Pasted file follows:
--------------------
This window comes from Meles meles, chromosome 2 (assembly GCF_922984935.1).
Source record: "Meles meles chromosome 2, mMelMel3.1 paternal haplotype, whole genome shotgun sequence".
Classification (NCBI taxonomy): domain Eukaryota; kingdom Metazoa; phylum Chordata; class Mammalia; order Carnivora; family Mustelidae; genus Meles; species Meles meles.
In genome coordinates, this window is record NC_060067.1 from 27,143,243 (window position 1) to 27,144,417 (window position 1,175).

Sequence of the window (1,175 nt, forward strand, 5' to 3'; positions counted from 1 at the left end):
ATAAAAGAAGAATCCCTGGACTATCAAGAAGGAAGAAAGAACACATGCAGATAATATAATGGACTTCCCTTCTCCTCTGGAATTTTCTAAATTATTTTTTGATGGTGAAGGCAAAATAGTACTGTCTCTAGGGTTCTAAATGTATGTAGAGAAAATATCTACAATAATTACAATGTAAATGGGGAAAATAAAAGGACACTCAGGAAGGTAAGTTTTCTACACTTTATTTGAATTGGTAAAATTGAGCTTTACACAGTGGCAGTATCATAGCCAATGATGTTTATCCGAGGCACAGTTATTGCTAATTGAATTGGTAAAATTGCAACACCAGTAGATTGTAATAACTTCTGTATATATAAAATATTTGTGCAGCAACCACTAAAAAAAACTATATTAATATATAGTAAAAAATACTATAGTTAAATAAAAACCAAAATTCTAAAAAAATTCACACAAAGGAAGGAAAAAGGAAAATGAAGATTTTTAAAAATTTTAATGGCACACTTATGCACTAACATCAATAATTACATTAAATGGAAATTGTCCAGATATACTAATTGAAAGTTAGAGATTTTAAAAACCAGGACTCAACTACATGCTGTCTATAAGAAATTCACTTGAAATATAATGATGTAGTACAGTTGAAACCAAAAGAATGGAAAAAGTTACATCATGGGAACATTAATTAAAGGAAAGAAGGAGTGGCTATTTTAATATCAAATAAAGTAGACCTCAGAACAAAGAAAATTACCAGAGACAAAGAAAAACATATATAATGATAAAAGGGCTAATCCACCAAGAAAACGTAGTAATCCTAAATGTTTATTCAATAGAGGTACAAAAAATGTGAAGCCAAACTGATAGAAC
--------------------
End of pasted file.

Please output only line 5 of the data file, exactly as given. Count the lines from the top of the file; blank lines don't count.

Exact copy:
Sequence of the window (1,175 nt, forward strand, 5' to 3'; positions counted from 1 at the left end):